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Mentoring at Critical Transitions (MCT) History

Program History

The Mentoring at Critical Transitions (MCT) Program was first offered at UC Davis by the Office of Graduate Studies during the 2010-2011 academic year thanks to a grant from the Council of Graduate Schools and Educational Testing Service. Faculty from the graduate programs in Agricultural and Environmental Chemistry , Pharmacology and Toxicology , and Physics , as well as faculty from the CREATE IGERT program served as the first cohort of participants. MCT Seminars continue to be sponsored by Graduate Studies and are now open to all UC Davis faculty.

Why Graduate Student Mentorship Matters

The MCT Program highlights how achieving excellence in mentoring graduate students is an essential component of developing the next generation of scholars to the fullest extent possible. Research on issues of attrition, persistence and completion has demonstrated the importance of socialization, mentoring and inclusivity for the success of doctoral students in a climate where 10-year completion rates hover anywhere from 50-60% nationally and median time to degree since starting graduate school was 7.7 years (since starting graduate school) across all disciplines in 2009. Excellence in mentoring increases completion rates and decreases time-to-degree of graduate students, particularly doctoral students, which represents a success not only for individual graduate students, but also for their professors, graduate programs, and the institution in general.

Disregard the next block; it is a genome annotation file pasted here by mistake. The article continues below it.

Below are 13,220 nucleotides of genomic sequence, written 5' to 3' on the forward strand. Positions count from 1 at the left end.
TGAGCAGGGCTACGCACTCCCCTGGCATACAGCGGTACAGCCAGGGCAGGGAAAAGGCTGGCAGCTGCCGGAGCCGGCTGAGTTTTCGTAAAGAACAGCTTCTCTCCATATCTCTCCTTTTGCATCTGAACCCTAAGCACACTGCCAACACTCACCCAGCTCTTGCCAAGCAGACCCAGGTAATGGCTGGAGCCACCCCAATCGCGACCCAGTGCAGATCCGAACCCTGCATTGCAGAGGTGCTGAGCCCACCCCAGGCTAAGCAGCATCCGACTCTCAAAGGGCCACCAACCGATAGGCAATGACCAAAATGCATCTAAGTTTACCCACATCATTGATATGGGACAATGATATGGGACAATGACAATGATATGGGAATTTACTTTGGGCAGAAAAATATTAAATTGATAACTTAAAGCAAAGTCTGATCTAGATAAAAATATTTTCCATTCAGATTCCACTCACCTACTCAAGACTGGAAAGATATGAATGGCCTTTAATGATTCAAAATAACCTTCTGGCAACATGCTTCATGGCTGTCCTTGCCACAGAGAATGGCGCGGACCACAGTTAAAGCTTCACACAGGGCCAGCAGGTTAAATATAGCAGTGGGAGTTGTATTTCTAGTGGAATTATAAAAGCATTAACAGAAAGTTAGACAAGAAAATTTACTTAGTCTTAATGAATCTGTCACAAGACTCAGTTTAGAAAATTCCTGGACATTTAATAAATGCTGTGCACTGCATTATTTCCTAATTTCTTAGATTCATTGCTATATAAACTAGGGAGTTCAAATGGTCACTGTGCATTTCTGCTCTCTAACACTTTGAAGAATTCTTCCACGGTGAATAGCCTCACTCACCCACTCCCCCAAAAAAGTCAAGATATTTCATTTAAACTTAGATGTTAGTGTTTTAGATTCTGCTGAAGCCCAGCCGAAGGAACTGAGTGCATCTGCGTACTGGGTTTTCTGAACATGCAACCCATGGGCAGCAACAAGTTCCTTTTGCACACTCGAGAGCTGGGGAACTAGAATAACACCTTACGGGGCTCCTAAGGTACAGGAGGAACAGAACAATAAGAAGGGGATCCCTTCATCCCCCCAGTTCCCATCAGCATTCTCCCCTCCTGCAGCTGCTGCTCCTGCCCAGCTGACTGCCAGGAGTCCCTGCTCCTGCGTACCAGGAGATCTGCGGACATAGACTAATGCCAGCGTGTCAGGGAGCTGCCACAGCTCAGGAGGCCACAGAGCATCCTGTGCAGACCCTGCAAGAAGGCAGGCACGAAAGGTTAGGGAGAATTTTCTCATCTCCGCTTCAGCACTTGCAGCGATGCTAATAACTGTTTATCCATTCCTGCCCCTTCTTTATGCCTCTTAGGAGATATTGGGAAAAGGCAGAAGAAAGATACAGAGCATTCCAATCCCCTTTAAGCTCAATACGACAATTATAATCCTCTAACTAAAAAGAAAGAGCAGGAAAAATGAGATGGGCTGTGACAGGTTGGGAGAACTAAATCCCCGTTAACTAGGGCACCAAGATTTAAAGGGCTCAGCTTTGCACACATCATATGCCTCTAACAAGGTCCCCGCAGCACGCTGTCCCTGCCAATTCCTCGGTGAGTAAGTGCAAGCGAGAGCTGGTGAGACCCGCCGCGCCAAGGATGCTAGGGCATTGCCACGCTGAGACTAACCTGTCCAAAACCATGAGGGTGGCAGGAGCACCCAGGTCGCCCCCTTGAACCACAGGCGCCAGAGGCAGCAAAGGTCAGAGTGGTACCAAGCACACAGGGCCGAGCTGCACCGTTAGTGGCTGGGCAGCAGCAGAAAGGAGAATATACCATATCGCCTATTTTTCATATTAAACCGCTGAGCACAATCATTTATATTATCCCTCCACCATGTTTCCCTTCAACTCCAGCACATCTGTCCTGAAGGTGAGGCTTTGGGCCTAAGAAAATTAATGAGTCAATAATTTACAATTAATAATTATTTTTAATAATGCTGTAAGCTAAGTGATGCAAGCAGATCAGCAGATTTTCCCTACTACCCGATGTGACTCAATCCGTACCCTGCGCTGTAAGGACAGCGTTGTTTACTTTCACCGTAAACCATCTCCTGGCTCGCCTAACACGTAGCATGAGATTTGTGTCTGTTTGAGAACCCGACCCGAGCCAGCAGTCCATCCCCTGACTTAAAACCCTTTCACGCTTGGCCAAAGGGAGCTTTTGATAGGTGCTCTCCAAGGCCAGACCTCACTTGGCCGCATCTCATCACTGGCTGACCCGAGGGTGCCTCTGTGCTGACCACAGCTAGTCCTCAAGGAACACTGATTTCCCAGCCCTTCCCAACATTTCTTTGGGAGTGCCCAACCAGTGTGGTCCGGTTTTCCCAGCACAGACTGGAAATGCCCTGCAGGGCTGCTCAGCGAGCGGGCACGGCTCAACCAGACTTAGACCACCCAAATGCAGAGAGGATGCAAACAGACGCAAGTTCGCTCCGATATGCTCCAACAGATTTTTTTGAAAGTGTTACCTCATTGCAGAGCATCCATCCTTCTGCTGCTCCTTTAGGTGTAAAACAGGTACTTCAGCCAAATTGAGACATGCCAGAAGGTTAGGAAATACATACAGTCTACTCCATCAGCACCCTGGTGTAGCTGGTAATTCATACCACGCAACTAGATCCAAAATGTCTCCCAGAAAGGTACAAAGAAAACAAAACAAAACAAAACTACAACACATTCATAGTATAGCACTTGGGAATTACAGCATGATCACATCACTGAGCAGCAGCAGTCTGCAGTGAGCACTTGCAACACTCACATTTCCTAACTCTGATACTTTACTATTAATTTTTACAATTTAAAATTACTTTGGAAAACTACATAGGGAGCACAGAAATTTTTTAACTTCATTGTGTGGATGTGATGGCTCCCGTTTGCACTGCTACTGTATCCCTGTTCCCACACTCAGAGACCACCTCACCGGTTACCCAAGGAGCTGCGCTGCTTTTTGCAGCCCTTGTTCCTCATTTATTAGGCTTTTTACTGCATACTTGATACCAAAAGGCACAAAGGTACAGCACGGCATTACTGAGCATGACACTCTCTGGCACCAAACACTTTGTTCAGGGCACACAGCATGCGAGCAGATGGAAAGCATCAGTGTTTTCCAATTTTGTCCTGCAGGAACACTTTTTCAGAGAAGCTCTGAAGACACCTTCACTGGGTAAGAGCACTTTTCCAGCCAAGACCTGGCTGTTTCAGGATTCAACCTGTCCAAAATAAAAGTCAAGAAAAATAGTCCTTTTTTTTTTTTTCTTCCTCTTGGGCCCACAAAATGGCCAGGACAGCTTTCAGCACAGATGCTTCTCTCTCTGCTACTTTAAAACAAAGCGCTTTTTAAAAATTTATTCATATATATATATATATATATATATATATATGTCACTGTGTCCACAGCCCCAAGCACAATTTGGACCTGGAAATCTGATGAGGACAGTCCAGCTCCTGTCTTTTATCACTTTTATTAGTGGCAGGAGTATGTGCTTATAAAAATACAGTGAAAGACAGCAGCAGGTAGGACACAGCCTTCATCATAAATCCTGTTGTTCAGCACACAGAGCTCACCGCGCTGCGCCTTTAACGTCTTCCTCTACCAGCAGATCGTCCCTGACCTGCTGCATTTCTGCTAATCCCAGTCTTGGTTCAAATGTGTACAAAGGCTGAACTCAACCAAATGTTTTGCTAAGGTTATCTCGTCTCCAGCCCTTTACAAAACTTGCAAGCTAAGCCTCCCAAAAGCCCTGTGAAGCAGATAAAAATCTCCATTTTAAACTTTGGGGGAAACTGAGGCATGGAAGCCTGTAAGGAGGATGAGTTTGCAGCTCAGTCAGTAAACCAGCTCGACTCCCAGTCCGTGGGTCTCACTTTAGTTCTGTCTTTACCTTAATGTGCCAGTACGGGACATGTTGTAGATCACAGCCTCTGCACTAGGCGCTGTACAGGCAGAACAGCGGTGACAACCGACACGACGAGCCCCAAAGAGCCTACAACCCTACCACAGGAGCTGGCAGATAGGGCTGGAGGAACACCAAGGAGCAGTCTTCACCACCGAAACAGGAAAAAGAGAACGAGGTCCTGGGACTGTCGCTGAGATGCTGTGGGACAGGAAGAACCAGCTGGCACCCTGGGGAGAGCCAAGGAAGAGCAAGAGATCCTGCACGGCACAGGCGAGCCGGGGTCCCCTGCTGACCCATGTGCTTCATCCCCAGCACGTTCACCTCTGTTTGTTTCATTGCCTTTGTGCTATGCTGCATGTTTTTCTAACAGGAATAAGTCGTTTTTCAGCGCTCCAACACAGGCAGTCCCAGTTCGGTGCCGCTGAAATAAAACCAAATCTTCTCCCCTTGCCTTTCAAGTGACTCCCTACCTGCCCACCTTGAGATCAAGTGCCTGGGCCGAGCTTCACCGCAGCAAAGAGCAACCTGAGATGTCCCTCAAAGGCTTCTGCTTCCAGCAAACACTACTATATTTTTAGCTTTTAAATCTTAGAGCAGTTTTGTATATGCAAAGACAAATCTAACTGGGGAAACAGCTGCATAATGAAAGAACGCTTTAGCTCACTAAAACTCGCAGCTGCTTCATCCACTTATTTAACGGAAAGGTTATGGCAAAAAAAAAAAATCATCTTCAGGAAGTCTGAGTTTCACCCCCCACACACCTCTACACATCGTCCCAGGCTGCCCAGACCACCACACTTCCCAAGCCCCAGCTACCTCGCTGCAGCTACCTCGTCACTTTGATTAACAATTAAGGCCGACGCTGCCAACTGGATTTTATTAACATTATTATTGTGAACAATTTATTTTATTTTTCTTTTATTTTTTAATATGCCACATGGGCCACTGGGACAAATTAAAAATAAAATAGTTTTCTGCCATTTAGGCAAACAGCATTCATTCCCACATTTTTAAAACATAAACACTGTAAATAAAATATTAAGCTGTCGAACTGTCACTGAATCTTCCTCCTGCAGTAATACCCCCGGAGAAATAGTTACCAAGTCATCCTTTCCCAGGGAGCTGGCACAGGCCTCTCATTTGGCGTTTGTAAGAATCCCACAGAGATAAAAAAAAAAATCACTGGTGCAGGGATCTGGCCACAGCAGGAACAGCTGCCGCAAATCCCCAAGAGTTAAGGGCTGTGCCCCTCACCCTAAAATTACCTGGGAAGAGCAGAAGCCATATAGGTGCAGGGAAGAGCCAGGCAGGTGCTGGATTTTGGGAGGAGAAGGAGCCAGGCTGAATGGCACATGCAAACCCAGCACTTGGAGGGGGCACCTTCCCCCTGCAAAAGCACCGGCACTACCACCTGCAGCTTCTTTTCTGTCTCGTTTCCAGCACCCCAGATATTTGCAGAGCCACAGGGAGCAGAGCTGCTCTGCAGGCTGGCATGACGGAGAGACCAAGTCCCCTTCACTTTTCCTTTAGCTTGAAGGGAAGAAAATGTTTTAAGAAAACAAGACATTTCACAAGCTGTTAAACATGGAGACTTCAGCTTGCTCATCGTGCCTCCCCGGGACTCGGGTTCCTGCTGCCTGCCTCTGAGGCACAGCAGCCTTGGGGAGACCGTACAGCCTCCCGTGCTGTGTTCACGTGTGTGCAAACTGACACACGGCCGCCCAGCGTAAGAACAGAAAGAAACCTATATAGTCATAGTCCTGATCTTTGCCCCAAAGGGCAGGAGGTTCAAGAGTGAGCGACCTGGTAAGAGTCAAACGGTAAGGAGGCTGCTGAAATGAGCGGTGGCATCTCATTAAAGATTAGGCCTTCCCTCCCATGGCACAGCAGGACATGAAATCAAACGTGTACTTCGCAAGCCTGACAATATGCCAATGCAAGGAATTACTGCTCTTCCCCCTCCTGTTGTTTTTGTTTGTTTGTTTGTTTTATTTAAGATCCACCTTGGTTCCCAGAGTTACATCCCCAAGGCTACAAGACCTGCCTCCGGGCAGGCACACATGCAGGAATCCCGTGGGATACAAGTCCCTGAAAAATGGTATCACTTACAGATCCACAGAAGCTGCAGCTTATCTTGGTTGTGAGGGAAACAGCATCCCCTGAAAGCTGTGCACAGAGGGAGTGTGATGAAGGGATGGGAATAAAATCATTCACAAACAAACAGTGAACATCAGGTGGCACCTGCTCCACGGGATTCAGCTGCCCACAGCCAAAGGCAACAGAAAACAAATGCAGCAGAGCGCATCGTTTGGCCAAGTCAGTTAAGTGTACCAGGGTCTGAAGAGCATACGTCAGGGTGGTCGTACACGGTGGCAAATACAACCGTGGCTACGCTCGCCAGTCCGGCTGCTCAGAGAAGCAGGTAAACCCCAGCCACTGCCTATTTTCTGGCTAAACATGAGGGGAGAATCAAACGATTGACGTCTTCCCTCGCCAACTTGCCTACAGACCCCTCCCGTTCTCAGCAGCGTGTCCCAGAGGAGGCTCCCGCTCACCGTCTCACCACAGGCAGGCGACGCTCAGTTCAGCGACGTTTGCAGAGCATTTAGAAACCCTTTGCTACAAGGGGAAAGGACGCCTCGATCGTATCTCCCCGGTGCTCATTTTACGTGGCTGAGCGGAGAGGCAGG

Today’s graduate students must be expertly mentored to pursue a host of academic and professional opportunities through the process of socialization that includes opportunities to present at national conferences and symposia, to participate in regional meetings of professional associations, to publish and to teach. Faculty participating in MCT seminars learn valuable and timely information drawn from recent research on each of the three critical transitions—applicant to student, coursework to research, and research to professional career—as well as best practices in mentoring, both generally and with regard to specific disciplinary and demographic groups. The MCT Program recognizes and promotes the principle that to achieve quality, excellence, and diversity in our graduate student and faculty ranks, all members of the graduate community must actively participate in mentoring efforts with the level of competence required for the task.